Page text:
Why we build memorials.
May 28, 2012, Vol. 17, No. 35 • By DIANA SCHAUB
Whatever reservations one might have about the new King monument, it seems right that it is situated on the line of sight between the Jefferson and Lincoln Memorials, since King drew on both the Declaration’s assertion of human equality with respect to rights and the beginning of the vindication of that commitment in the statesmanship of Lincoln.
Worth remembering, too, is that there was serious opposition to the design of the Lincoln Memorial. Leading architects and critics of the day, like Frank Lloyd Wright and Lewis Mumford, were appalled. Many thought something more humble would have been more in keeping with the beloved folksy figure of Honest Abe. They made the case for a log cabin shrine. Perhaps they had a point; the log cabin bespeaks greatness by evoking the distance between Lincoln’s origins and his accomplishments and so suggesting democracy’s possibilities.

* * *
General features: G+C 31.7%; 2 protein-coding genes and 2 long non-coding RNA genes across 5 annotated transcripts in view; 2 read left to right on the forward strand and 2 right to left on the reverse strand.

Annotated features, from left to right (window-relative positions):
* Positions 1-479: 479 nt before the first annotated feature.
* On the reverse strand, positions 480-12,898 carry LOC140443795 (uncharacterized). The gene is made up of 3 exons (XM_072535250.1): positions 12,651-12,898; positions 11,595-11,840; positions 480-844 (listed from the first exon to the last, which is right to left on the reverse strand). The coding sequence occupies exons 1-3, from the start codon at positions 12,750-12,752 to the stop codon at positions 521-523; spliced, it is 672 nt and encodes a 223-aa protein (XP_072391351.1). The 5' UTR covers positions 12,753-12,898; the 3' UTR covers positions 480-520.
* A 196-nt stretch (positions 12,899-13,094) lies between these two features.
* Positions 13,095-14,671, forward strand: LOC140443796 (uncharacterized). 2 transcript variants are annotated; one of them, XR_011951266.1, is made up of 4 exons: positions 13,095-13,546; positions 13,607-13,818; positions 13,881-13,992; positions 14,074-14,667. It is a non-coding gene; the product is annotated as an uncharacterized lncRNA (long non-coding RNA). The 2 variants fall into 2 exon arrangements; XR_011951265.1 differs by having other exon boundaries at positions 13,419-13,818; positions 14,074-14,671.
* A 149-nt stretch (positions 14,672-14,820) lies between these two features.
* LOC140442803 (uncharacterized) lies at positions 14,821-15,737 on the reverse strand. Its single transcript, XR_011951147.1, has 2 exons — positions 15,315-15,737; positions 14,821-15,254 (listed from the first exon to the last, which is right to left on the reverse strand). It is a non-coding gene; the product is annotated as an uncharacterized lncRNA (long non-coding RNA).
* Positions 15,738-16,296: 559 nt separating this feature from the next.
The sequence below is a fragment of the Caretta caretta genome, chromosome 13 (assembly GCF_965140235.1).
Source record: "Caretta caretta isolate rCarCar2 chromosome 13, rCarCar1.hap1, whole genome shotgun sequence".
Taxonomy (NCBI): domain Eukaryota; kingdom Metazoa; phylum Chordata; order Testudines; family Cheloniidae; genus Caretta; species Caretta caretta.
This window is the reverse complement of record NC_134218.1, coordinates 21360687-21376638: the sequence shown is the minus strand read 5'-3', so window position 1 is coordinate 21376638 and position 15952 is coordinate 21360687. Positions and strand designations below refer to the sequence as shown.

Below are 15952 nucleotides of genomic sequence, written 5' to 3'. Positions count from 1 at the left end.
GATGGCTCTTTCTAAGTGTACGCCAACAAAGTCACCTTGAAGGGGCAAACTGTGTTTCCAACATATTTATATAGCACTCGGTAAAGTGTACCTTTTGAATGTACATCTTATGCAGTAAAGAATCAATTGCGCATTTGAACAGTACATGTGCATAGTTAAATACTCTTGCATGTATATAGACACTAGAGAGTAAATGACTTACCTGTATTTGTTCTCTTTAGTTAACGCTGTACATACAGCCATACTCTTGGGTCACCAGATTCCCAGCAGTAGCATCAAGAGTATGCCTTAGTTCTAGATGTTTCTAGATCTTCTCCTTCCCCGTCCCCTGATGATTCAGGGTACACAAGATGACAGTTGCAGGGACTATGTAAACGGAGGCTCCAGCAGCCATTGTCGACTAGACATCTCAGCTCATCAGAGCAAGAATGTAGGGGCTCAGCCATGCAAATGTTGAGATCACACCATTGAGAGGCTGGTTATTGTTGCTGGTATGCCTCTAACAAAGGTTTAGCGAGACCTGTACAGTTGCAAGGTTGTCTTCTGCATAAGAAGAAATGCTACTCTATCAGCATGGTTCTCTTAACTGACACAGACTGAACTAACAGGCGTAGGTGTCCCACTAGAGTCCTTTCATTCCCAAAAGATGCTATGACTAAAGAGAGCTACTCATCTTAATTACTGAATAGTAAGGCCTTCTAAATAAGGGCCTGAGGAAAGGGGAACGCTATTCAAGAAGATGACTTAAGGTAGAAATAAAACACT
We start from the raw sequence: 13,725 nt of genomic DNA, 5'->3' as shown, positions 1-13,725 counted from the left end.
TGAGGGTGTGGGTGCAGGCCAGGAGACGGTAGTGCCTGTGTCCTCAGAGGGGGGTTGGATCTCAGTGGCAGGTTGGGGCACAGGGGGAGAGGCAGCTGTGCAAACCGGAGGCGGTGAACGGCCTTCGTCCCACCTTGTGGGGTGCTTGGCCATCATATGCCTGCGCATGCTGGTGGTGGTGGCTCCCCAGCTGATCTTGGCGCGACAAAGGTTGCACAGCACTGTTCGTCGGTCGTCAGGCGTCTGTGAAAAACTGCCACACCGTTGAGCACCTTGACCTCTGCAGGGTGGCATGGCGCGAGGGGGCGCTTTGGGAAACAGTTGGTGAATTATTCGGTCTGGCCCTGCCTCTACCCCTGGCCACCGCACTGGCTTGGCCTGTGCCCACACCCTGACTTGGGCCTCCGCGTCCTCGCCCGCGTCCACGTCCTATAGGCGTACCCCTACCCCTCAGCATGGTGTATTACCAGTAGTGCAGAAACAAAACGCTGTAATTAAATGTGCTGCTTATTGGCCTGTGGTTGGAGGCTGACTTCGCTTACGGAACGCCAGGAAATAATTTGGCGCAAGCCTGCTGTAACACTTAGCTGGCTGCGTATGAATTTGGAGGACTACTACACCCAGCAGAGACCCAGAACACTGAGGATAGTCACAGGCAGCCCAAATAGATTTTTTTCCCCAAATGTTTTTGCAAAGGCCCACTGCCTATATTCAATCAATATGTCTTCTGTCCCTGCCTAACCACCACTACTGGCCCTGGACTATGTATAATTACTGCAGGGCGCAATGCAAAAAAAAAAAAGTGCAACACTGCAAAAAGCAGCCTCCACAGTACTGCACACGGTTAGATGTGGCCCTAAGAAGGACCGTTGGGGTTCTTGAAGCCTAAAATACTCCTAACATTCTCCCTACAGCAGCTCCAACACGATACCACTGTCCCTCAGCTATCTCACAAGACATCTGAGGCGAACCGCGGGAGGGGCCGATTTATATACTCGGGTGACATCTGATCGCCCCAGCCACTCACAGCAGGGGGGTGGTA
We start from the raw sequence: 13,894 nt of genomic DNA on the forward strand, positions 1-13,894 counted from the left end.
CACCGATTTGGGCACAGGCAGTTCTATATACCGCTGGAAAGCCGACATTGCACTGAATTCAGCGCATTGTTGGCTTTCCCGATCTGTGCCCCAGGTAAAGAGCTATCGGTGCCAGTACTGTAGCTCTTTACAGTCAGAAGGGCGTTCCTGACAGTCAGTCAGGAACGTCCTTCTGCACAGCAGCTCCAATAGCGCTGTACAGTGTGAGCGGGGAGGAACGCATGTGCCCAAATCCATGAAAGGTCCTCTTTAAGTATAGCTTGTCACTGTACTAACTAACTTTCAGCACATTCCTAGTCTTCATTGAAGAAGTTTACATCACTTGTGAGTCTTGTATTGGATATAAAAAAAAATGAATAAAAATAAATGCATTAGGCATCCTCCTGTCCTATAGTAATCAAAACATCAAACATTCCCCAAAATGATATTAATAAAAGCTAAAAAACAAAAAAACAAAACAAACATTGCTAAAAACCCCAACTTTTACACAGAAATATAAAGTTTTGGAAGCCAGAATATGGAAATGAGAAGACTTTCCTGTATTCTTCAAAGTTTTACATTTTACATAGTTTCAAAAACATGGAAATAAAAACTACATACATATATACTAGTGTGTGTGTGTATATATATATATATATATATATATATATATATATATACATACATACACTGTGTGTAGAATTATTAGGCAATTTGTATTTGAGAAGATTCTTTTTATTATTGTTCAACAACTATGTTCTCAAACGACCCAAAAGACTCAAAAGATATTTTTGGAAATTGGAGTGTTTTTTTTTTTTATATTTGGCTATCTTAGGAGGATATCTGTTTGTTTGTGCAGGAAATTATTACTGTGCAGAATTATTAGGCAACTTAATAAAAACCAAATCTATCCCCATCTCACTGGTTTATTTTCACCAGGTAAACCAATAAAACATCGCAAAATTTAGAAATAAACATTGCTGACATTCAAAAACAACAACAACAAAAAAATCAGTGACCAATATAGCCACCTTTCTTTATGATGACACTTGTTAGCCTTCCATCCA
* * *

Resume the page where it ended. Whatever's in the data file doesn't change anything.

Nonetheless, it would be hard to imagine such a modest monument inspiring the nation as the Lincoln Memorial undoubtedly has, with its solemnity and grandeur. In Lincoln’s first great speech, his Lyceum Address, he called for a political religion—a temple of liberty upheld by pillars hewn from the rock of reason. We can be grateful that the memorial took the form it did, with Lincoln on the judgment seat superintending the destiny of the Republic.
Diana Schaub is professor of political science at Loyola University Maryland and a member of the Hoover Institution’s Task Force on the Virtues of a Free Society. She is the co-editor (with Amy and Leon Kass) of What So Proudly We Hail: The American Soul in Story, Speech, and Song.
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